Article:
The Dravidian style of temple architecture of South India was pioneered by the Pallavas who reigned in parts of Karnataka, Andhra Pradesh, and northern Tamil Nadu until the ninth century. During the Pallava rule, rock-cut architecture was the most popular construction methodology.

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Mandagapattu‘s Laksita Etna rock-cut cave temple was constructed by the Pallava king, MahendravarmanI. The Pancha Pandava caves at Pallavaram and Rudra Saleshwaram cave at Mamandur are amongst the many rock-cut constructions that bloomed during the Pallava rule. The free-standing monolith Rathas (chariots carved out of hard granite) built by King Narsimhavarman Mamalla (a Pallava king), was an important breakthrough in the evolution of Dravidian temple architecture owing to their multi-tiered structure known as Tala.

These Talas are stacked onto each other with the lower tala being wider than the upper one, making it resemble a stepped pyramid. Narsimhavarman Mamalla built a port town called Mamallapuram and carved temples out of a large boulder. Mamallapuram is what we know today as Mahabalipuram –a famous tourist destination. It is said that Mamallapuram was almost a laboratory to the Pallavas, where they experimented with various constructional and sculptural techniques.

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The main shrine of the Kailasanathar temple, built in the Pallava capital Kanchipuram, features a Gopuram (temple gateway tower) and an enclosure wall known as Prakara, which surrounds the entire temple complex, with a series of smaller shrines built along its inner face. Both the Gopuram and Prakara are unique features of the Dravidian temple architecture.

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Lakshitayatna cave temple (Mandagapattu) ©www.jovemac.in
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Five Rathas at Mahaballipuram,Tamil Nadu ©upload.wikimedia.org
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Talas stacked to form a VimanaBy Ms Sarah Welch ©commons.wikimedia.org

After the Pallava rule came the mighty Chola dynasty. The Cholas ruled their territory for more than four centuries and had held onto their ancient capital of Uraiyur in Trichy. The Chola rule was a golden period for art and architecture. The Chola dynasty spread its influence over large portions of Thanjavur, Trichy, Mayiladuthurai, and Pudukkottai.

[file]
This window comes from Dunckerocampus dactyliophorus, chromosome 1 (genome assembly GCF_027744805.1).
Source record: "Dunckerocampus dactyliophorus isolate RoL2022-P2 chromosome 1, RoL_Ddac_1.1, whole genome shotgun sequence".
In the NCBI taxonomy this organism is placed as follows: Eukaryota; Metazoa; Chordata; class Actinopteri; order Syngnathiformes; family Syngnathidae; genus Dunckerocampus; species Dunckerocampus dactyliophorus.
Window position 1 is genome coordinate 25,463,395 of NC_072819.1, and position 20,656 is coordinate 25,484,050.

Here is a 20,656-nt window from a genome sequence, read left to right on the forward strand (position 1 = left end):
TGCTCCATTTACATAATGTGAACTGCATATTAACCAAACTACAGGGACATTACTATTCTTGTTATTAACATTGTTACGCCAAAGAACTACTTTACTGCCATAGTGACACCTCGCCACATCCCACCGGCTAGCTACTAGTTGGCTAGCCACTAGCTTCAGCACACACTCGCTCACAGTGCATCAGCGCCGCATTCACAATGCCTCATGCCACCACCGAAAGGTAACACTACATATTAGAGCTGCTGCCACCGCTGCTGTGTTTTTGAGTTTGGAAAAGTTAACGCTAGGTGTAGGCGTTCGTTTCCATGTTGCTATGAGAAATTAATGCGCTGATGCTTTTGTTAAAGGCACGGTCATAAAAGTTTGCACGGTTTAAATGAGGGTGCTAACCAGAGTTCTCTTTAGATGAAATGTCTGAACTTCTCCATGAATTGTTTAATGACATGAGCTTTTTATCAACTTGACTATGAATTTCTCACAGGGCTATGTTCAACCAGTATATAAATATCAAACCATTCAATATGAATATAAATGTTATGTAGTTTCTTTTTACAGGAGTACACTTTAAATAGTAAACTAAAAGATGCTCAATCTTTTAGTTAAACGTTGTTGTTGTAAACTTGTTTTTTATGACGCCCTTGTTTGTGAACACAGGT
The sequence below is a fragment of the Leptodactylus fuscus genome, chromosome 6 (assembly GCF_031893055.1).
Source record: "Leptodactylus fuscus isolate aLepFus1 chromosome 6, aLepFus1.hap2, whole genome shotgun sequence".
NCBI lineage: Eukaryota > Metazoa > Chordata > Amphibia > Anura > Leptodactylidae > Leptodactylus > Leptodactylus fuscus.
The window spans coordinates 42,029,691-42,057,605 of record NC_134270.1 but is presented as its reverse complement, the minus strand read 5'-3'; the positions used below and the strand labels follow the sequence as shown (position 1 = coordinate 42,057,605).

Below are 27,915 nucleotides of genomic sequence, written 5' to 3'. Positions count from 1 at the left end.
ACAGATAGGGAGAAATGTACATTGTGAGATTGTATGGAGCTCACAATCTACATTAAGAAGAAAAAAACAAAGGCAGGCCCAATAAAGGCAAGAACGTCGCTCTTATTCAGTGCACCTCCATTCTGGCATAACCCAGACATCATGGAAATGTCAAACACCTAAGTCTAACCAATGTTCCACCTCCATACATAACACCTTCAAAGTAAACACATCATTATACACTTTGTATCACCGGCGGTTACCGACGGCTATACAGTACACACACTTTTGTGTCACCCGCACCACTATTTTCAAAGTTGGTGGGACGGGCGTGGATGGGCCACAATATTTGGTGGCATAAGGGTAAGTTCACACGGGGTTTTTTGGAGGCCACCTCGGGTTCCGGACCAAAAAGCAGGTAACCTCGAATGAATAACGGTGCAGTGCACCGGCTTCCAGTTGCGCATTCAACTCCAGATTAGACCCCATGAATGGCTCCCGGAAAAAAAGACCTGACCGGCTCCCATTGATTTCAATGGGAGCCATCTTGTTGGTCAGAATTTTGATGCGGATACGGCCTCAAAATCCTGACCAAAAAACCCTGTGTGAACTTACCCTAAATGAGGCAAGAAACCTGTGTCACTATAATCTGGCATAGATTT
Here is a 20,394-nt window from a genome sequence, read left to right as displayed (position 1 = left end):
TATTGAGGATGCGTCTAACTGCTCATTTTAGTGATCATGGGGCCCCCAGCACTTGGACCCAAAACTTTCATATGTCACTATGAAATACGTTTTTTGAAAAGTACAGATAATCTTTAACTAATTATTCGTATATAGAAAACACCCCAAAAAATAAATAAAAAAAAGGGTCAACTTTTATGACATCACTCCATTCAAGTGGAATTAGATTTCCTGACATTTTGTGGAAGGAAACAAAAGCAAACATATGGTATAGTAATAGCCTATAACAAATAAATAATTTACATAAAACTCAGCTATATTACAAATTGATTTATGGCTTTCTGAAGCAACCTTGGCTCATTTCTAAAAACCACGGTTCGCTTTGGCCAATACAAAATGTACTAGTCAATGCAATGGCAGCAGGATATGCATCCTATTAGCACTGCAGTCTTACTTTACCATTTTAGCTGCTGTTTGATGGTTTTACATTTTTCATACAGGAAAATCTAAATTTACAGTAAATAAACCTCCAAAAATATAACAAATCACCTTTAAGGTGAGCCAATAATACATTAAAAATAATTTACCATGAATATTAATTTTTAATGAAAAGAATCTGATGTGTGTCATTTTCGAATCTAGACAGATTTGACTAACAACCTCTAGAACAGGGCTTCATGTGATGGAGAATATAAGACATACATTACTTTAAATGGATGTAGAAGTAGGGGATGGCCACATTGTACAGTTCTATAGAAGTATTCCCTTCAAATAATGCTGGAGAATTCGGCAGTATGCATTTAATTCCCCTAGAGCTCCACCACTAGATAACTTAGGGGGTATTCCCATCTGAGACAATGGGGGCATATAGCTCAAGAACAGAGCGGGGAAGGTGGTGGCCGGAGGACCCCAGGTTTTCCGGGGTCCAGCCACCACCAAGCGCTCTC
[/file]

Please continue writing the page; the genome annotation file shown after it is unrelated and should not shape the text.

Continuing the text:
Having defeated the Pallavas they had a big challenge to face when it came to rule over a region that had seen the glorious rule of the Pallavas as well as their iconic rock-cut architecture and built architecture at Mamallapuram and Kanchipuram (the Pallava capital) respectively. The early medieval Chola architecture drew several concepts from the architectural style of the Pallavas. Most of the temple structures constructed by the medieval Cholas were erected using local chieftains and were entirely built in stone; found in the Pudukkottai district of Tamilnadu. VijayalayaCholeesvaram, a ninth-century Shiva temple located in Narthamalai, was named after the first Chola king Vijayala.

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This temple is known for its unconventional plan where the sanctum is circular and its Prakara (enclosure wall) is square-shaped. MoovarKoil is another landmark in early medieval Chola architecture. MoovarKoil meaning temple of three Gods in Tamil is a tenth-century construction which is located at Kodumbalur near Pudukkottai. At the MoovarKoil, one can observe the transition from non-refined sculptural form to delicate sculptural figures, attributed to the Pallava influence.

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Kailashnathar temple By Keshav Mukund Kandhadai ©commons.wikimedia.org
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MoovarKoilBy Kasiarunachalam ©commons.wikimedia.org

Brihadeeswarar temples at Thanjavur and Gangaikondacholapuram are two of the greatest examples of Dravidian architecture. Both the temples are massive structures constructed out of large blocks of granite. An astonishing fact about this temple is that its sixteen storeyed Vimana (diminishing pyramid) is topped by a massive stone weighing eighty thousand kilograms. It is a mystery to this day as to how such a heavy stone was lifted to such a great height.